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Colonel Robert Tansill

FORT LAFAYETTE, N. Y., October 3, 1861.

His Excellency ABRAHAM LINCOLN, President of the United States.

SIR: I deem it a duty to myself to bring to the notice of the Presi- dent the circumstances of my confinement and treatment here. 1 arrived at Boston in the U. S. frigate Congress on August 23 after an absence from the United States of two years, and resigned my commission as a captain in the U. S. Marine Corps (my only support) rather than join in an unnatural war against my blood relations, kindred and. friends. My conscience, the dictates of which I cannot safely disre- gard, compelled me to this course. On the 27th of August I received a communication from the honorable Secretary of the Navy informing me that my resignation had been received and my name stricken from the rolls of the Marine Corps. Of this I complain not. I was then by an order of the Secretary of the Navy arrested and brought under a guard like a common felon to this fort where I am now incarcerated without even being informed of the charges against me. I have written to the Navy Department in regard to this unjust and unlawful treatment, to which I have received no answer. As to the particulars and details of my treatment here in prison I deem it unnecessary to trouble Your Excellency. Complaints of this nature have been made by others and forwarded to the Department without having elicited the slightest consideration; besides there are circumstances which decency forbids mentioning to the head of a civilized people. Letters to and from my wife are subjected to the inspection of the commanding officer of this fort, and my dearest friends are denied permission to visit me on the most important business. Under such extraordinary circumstances I feel justified in appealing and indeed I have no other resource but to appeal directly to the President which I now do, and respectfully ask that I may be brought to trial as soon as possible on the charges against me whatever they may be, or released from this imprisonment which can find no sanction in the laws of war nor in the Constitution or laws of the country which the President has solemnly sworn to support. Should, however, this just request be disregarded I then ask that I may be sent to Washing- ton, D. C., where my wife and children reside that I may be permitted to see them from whom I have been absent in the service of the United States more than two years.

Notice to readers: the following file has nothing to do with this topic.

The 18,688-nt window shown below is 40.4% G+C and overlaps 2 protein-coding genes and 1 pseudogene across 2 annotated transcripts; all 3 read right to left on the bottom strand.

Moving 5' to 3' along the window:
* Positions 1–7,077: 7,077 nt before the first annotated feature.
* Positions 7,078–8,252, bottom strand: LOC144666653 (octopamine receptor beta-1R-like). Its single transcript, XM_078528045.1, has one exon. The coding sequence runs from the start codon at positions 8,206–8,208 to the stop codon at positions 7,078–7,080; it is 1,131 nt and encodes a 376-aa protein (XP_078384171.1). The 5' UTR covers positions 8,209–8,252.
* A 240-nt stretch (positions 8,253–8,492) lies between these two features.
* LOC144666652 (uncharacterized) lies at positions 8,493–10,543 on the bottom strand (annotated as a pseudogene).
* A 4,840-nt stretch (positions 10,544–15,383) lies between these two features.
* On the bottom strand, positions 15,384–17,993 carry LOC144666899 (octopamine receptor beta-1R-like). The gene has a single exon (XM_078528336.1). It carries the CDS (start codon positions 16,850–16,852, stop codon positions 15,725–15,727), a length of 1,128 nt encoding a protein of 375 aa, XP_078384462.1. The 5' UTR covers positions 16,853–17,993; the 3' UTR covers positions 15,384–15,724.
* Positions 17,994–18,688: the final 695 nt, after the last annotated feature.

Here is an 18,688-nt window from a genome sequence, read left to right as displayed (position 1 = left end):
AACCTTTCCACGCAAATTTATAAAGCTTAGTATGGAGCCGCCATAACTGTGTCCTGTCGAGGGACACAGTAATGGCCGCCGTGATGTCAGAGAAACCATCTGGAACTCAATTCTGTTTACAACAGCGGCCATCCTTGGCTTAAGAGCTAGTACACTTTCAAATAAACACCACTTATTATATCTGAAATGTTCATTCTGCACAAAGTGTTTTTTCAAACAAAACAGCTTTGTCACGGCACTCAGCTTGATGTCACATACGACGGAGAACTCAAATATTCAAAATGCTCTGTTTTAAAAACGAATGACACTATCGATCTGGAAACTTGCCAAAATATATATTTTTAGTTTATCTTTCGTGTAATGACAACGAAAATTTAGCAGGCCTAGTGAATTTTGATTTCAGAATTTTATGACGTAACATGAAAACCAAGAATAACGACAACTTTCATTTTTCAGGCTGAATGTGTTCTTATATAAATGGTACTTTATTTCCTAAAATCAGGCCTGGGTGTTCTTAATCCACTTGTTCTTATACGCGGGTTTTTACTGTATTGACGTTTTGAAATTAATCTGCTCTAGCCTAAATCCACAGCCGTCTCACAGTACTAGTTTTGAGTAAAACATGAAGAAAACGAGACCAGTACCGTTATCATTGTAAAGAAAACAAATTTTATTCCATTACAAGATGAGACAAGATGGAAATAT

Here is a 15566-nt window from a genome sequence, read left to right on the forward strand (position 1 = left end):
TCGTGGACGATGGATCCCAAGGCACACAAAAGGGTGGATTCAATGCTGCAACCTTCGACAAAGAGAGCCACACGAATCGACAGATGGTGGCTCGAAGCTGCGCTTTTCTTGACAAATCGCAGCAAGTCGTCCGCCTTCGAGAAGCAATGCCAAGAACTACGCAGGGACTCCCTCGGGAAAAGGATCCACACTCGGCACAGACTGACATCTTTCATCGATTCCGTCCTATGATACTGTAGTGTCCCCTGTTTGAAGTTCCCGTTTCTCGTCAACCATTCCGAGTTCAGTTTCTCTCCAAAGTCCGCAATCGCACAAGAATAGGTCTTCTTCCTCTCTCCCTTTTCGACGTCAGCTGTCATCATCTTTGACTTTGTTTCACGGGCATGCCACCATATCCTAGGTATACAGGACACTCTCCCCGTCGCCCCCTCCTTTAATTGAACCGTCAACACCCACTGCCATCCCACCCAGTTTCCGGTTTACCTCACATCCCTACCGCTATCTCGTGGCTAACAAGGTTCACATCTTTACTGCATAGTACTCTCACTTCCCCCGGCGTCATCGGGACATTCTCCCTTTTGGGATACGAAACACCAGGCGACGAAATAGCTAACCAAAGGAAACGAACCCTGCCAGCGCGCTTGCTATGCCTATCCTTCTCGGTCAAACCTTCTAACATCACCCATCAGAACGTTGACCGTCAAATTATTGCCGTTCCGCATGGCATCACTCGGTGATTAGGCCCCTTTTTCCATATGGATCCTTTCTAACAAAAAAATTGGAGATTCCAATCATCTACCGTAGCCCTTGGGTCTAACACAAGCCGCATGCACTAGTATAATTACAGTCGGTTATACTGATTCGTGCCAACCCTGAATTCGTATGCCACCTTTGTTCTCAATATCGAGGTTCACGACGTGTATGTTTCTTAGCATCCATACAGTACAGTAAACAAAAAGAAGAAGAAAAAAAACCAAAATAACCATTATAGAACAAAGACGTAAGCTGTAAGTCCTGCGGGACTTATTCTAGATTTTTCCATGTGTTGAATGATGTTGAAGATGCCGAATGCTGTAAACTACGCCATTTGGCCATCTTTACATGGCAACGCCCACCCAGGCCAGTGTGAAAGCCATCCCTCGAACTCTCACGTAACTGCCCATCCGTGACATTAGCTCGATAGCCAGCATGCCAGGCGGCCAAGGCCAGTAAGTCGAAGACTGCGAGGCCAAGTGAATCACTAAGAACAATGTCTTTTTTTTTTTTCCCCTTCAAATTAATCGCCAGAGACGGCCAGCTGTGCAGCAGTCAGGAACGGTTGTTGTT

I have the honor to be, sir, your obedient servant,



Colonel Robert Tansill, USMC, CSMC, CSA; a decorated veteran of the Mexican-American War who accompanied Perry to Japan lies forgotten in a tiny orphan cemetery. Captain United States Marine Corps. Served in the Florida War of 1842. Was Military Governor of San Francisco, California in 1847. Served in the Mexican War in 1847.

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